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Budget cuts planned at UW-Oshkosh to deal with declining enrollment

Students walk to class on the UW-Oshkosh campus on January 29, 2018. (Photo credit: WLUK)
Students walk to class on the UW-Oshkosh campus on January 29, 2018. (Photo credit: WLUK)
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OSHKOSH (WLUK) -- Trying to reverse a four-year trend, the University of Wisconsin-Oshkosh is planning to make budget cuts to have its expenses more in line with its revenue.

In a self-imposed move, Chancellor Andrew Leavitt wants to cut spending by $9.5 million over the next two years. Leavitt wants $2.5 million-$5.4 million of that to take effect this July.

Leavitt outlined the steps he plans to take in a letter to campus, as well as in a blog post on Monday.

“What we really believe is that we have a revenue issue,” said Leavitt. “With declining enrollments due to the state's changing demographics, it's more difficult to raise the kind of revenue we need to cover our current expenditures.”

No decisions have been made on what could be part of the budget cuts. However, layoffs are an option. The school has already reduced its staff by about 100 positions in the last few years, mostly through resignations and retirements.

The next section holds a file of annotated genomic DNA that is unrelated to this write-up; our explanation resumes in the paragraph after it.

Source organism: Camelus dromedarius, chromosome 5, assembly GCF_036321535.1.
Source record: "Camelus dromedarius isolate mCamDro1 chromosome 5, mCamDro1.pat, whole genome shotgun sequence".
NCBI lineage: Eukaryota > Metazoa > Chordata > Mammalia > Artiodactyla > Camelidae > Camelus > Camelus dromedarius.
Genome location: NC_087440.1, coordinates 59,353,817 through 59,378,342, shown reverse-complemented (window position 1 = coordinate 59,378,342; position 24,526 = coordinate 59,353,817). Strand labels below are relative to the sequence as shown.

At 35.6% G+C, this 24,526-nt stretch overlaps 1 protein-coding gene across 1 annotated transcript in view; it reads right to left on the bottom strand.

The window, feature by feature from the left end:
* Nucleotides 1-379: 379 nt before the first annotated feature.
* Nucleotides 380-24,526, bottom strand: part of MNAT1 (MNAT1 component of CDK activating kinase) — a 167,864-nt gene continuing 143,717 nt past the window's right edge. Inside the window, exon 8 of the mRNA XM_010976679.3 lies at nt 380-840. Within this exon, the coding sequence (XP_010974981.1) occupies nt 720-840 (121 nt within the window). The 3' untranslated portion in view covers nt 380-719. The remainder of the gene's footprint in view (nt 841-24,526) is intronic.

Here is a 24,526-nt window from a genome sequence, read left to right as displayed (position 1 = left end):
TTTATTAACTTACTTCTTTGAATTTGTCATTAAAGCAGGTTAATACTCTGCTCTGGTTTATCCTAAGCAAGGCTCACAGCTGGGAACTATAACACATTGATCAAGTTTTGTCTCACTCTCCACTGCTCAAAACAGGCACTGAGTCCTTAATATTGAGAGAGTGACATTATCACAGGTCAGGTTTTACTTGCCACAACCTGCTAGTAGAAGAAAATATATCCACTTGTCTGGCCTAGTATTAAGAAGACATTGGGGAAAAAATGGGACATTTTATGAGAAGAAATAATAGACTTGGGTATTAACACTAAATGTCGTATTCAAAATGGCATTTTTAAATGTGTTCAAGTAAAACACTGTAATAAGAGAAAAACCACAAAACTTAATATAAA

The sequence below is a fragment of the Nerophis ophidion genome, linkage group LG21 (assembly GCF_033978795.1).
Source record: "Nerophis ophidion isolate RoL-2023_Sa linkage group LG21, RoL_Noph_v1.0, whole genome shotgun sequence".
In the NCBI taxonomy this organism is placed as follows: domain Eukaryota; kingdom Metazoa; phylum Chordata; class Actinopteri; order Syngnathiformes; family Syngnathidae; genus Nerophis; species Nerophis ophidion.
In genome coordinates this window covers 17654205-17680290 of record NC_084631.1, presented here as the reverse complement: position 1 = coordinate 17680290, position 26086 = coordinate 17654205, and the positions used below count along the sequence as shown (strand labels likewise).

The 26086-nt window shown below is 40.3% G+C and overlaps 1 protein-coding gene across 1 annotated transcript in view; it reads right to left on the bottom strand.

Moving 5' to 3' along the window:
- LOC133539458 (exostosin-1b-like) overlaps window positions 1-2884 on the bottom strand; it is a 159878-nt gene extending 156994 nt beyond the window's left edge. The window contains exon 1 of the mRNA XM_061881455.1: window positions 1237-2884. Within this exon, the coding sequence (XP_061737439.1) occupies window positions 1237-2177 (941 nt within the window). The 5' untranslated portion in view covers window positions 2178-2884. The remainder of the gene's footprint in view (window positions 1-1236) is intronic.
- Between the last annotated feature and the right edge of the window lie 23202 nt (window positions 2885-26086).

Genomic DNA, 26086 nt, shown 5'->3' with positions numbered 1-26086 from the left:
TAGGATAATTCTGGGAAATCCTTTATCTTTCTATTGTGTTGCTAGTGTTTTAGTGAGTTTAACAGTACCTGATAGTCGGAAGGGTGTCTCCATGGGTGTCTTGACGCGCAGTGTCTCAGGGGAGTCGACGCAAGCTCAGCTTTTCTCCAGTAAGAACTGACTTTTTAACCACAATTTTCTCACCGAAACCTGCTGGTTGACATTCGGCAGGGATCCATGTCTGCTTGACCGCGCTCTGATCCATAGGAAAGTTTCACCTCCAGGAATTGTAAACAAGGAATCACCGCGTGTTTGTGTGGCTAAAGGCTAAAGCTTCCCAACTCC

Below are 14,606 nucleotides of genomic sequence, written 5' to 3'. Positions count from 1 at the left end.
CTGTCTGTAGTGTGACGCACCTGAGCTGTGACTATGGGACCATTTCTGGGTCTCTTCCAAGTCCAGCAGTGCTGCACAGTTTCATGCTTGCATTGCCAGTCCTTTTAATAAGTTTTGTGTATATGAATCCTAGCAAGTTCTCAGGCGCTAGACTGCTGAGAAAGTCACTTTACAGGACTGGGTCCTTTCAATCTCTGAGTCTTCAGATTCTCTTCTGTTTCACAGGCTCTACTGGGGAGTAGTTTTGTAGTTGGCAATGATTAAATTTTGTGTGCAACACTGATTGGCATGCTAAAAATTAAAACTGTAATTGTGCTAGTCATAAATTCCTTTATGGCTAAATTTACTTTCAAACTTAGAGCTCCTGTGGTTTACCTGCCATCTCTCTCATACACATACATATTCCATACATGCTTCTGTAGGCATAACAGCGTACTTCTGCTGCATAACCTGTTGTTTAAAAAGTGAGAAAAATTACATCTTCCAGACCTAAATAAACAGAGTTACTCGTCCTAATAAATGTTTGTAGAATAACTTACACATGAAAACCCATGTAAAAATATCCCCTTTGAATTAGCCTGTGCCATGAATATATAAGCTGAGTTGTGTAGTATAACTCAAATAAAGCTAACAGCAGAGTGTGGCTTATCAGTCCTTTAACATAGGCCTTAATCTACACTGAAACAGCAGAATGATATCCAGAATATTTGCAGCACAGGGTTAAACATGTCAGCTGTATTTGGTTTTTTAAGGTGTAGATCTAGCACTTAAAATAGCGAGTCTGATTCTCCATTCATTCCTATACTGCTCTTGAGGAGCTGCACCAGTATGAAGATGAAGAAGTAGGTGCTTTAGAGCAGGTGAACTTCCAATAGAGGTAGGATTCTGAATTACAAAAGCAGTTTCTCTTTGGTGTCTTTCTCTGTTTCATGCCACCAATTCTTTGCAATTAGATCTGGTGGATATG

“Layoffs are tough and this is something we want to try to avoid, but at the end we need to make sure our expenditures are meeting our revenue,” said Leavitt.

For the 2017 fiscal year, UW-Oshkosh’s total operating expenses were $149.4 million. The school’s total operating revenue was $135.9 million.

Leavitt says it doesn't help that UWO hasn't been able to raise tuition in five years.

“I don't really want to pay more student loans than I have to, but also if it would give more supplies to other departments, then it's good,” said Seneca Freckmann, a UW-Oshkosh freshman.

To students at UW-Oshkosh, money already seems tight on campus. They say talk of budget cuts isn't what they'd like to hear.

“I think that's kind of scary because in a lot of departments, especially the science department, we're already experiencing low budgets for a lot of our supplies that we have,” said Freckmann.

“It could be a concern because I'm a cadet here at UW-Oshkosh ROTC,” said Harrison Collar, a UW-Oshkosh sophomore. “We're already tight on money from the school, so it could be a big concern for that.”

Leavitt says he plans to continue to provide updates on the school's finances. He hopes giving warning now will encourage others to help him through the process.

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FOX 11 reached out to UW-Green Bay to see if it’s dealing with similar financial issues as Oshkosh. Sue Bodily, Director of Content and Media Relations for UWGB, pointed out that unlike UWO, UWGB has experienced increased enrollment the last few years.

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